It would be remarkable if a buyer fully comprehends all relevant risks associated with the goods and services they are procuring.  It is highly likely an asymmetry of information[1] exists whereby the supplier has a more comprehensive and accurate understanding of the risks associated with their deliverables.  Similarly, suppliers may not have a full appreciation of the customer’s environment, constraints, and motivations.  Typical commercial negotiations are underpinned by this bilateral asymmetry of information and this results in suboptimal outcomes.  There are some strategies that are often used to counteract an imbalance of information such as:

  1. Contracting for an ‘outcome’ rather than a ‘thing’,
  2. Relying on price competition to ensure price (not necessarily value) is fair,
  3. Performing due diligence such as referee checks, customer testimonials, exploring defect rates etc.

Whilst the above strategies may provide some confidence that the goods and services provided are fit for purpose, there are significant limitations where competition is constrained, there is a selection bias in referees/testimonials, and with the failure explore value creation. 

Rather than adopt an arms-length commercial approach, a collaborative approach with early engagement is far more likely to capture all relevant risks associated with the contracting function but more importantly, identify opportunities to create value. This can be achieved with buyers and suppliers working together in a joint risk and opportunities workshop to gain a better understanding of the risks and opportunities upfront. 

The two stage Early Contractor Involvement (ECI) contract is a very good example of collaborative risk and opportunities management. Under the ECI process, the buyer and suppliers work together early in a preliminary stage to jointly identify risks and opportunities in a collaborative fashion.[2]  All options can be explored in this stage, there should be no unnecessary constraints.  Once complete, the parties further work together to explore who is best placed to manage the identified risks. This may involve risk transfer or even risk sharing. Insurance brokers may also be invited to participate in these workshops where risks can be allocated to third parties.  We need to recognise that this preliminary stage does not have a default risk allocation strategy, a default contract template, or pre-defined remuneration strategy. It is up to buyers and suppliers to jointly work together to determine the most suitable commercial framework well before the head contract is signed.  Working together collaboratively eliminates most of the challenges associated with asymmetry of information and ensures the final cost estimates and schedules are realistic.[3]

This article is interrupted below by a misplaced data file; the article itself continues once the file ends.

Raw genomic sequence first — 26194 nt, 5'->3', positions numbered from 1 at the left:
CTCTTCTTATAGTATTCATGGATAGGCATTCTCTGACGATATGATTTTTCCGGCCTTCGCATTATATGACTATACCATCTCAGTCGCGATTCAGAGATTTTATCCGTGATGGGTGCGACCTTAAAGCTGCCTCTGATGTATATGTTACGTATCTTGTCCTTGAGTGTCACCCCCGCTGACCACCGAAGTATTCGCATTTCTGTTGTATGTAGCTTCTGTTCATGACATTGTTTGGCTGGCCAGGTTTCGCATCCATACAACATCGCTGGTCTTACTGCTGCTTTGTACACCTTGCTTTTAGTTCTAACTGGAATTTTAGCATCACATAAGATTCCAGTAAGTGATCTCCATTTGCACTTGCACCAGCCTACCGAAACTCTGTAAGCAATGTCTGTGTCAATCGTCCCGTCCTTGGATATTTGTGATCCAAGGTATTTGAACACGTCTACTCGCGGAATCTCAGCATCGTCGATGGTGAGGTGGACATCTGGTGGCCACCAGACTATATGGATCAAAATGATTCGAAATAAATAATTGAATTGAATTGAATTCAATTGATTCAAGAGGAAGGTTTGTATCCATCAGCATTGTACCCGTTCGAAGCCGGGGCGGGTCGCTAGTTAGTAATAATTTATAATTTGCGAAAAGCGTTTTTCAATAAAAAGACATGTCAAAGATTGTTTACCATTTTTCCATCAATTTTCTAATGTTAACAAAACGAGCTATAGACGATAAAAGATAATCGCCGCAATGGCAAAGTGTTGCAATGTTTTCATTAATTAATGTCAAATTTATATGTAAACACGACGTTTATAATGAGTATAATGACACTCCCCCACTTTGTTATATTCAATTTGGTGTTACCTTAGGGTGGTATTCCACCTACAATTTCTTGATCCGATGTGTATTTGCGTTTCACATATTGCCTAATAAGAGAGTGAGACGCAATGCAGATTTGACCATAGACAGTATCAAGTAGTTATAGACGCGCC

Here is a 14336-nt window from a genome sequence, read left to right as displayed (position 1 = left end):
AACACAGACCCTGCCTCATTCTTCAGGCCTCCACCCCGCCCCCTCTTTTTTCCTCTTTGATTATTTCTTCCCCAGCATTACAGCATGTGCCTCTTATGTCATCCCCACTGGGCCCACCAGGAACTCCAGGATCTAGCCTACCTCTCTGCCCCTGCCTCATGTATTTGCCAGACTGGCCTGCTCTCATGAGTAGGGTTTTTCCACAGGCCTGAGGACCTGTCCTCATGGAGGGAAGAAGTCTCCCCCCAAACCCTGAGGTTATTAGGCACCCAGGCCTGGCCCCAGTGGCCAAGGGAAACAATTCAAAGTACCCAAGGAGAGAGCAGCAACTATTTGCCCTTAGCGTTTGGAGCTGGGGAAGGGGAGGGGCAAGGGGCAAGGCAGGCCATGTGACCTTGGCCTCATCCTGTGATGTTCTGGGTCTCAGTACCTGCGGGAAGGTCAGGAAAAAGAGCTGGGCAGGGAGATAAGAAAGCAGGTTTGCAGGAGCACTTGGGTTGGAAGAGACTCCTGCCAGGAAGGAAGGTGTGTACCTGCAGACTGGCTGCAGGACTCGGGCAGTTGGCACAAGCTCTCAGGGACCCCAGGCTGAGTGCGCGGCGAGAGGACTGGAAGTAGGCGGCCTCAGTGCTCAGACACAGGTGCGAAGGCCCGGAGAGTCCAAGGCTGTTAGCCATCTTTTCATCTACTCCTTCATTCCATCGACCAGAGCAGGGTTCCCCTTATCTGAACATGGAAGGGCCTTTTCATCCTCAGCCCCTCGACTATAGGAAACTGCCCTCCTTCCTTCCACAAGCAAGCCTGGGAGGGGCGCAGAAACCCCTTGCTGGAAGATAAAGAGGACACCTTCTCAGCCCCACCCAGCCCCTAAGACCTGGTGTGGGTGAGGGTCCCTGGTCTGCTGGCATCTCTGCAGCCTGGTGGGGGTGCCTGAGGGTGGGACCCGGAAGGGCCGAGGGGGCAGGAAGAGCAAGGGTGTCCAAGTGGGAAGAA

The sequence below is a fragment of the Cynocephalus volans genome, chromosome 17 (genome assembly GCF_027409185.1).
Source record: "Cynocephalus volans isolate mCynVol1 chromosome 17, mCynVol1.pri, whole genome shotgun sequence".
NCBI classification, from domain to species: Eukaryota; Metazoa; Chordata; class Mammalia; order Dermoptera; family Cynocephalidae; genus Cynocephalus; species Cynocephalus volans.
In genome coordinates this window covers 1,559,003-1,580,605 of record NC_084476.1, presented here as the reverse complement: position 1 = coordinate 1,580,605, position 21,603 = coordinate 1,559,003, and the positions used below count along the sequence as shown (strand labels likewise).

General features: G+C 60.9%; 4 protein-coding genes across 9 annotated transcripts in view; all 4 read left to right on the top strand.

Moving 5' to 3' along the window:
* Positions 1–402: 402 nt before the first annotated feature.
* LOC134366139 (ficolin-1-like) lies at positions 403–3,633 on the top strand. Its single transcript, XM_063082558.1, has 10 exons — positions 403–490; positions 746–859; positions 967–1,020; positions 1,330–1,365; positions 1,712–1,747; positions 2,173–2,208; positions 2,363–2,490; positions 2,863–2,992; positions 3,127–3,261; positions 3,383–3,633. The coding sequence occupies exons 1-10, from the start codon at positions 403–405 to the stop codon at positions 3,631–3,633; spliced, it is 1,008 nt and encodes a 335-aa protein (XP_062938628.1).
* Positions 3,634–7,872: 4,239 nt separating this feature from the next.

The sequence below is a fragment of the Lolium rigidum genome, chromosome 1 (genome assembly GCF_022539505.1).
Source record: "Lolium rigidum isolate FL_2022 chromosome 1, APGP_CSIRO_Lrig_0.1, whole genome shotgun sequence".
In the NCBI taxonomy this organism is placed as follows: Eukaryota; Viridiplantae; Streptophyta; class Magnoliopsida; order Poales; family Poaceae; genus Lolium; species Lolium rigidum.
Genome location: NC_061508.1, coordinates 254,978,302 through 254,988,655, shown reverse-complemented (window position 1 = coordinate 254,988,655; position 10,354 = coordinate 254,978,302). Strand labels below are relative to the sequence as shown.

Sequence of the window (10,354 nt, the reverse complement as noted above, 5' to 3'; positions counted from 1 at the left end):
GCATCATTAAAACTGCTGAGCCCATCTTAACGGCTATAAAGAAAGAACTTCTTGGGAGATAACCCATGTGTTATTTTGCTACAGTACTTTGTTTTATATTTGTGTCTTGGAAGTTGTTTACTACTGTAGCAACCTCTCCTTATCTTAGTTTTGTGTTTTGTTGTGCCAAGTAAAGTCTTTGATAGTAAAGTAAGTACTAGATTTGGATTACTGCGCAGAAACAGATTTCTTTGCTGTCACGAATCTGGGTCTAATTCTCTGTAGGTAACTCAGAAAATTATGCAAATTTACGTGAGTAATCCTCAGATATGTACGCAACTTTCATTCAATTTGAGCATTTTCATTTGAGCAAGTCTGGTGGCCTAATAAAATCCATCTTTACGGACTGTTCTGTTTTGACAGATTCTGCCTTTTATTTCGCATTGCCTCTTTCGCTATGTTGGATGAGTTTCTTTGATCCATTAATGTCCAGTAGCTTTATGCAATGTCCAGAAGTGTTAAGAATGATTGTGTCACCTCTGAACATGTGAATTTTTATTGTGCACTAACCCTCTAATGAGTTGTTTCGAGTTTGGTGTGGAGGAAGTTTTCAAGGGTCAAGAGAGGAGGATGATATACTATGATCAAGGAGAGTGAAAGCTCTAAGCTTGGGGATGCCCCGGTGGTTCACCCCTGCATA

Fairness in Risk Allocation

Joint management of risk and opportunities will inherently support fairness in the commercial relationship. We mention previously in collaborative contracting blogs that unfair risk allocation can severely erode value:

Inappropriate allocation of risk resulted in a 14 percent increase in costs to projects. Of this amount, the customer was liable for 78 percent of the cost increase.[4]

We discussed the downsides of unfair risk allocation in our blog on commercial models  but what are the benefits of fair risk allocation?  Fair risk allocation eliminates many unwarranted contingency fees or management reserve being added to the supplier’s contract prices.  More importantly though, a fair and equitable commercial framework encourages parties to share information, explore continuous improvement and innovation, and focus efforts on pursuing opportunities.    A focus on risk transfer does the exact opposite.

Consider a firm fixed-price arms-length contract where the customer allocates as much risk as possible to the supplier.  In this situation, the key motivation of the supplier is to spend all their efforts on risk abatement, deliver outcomes only within the strict boundary of the contract, and ignore any deviations from the contractually delivered ‘plan’.  If we are serious about benefits realisation, a more considered approach is needed that;

  1. Encourages joint risk and opportunities management;
  2. Ensures a risk and reward structure is implemented that is fair and reasonable;
  3. Encourages parties to work towards delivering enterprise goals (which also includes a vibrant, sustainable, and profitable supply base);
  4. Focusses efforts on fixing the problem and not the blame; and